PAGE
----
ANC data packet payload definitions for a specific application are specified by a SMPTE Standard, Recommended Practice, Registered Disclosure Document, or by a document generated by another organization, a company, or an individual (an Entity). When a payload format is registered with SMPTE, an application document describing the payload format is required, and the registered ancillary data packet is identified by a registered data identification word.

This memo describes an RTP payload that supports carriage of ANC data packets with origin from any location within any SMPTE defined SDI signal, or even if the ANC packets did not originate in an SDI signal. Sufficient information is provided to enable the ANC data packets at the output of the decoder to be restored to their original locations in the serial digital video signal raster (if that is desired). An optional Media Type parameter allows for signaling of carriage of one or more types of ANC data as specified by Data Identification (DID) or Secondary Data Identification (SDID) words. Another optional Media Type parameter allows for the identification of a link number, stream number, or image number of multi-link, multi-stream, or multi-image SDI interfaces.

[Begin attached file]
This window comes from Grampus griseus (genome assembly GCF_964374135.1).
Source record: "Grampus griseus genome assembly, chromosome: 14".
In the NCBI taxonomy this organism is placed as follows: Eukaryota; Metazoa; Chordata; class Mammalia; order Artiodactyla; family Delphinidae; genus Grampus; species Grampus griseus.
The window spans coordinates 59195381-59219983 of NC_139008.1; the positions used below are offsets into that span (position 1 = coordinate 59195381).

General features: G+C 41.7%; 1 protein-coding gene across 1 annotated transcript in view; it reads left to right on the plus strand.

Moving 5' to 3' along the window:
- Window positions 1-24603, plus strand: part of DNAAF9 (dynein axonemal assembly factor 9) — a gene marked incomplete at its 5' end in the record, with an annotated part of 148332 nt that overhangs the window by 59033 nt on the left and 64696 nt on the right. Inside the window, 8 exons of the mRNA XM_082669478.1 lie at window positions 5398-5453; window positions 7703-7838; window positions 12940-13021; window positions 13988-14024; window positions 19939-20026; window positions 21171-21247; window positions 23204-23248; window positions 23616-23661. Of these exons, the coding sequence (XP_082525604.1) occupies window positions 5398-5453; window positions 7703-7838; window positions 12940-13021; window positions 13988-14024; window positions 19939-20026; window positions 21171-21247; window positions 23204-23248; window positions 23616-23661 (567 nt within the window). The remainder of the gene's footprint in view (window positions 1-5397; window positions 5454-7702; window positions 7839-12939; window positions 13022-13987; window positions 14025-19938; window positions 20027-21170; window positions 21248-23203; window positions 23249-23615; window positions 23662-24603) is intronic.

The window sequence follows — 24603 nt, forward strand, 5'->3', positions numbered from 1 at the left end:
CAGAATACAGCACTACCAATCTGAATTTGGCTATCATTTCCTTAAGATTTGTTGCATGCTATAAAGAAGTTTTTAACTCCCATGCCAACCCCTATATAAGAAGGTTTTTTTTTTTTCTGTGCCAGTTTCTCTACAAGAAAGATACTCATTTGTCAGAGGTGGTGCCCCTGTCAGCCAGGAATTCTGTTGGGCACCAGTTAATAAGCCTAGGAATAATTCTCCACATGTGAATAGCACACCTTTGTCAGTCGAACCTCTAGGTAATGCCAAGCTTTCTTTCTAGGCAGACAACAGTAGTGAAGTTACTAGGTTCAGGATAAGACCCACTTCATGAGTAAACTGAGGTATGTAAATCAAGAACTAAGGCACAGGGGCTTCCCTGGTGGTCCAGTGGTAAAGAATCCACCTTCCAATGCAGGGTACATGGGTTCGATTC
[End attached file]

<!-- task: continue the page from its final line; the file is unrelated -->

It should be noted that the ancillary data flag (ADF) word is not specifically carried in this RTP payload. The ADF may be specified in a document defining an interconnecting digital video interface, otherwise a default ADF is specified by SMPTE ST 291-1 [ST291].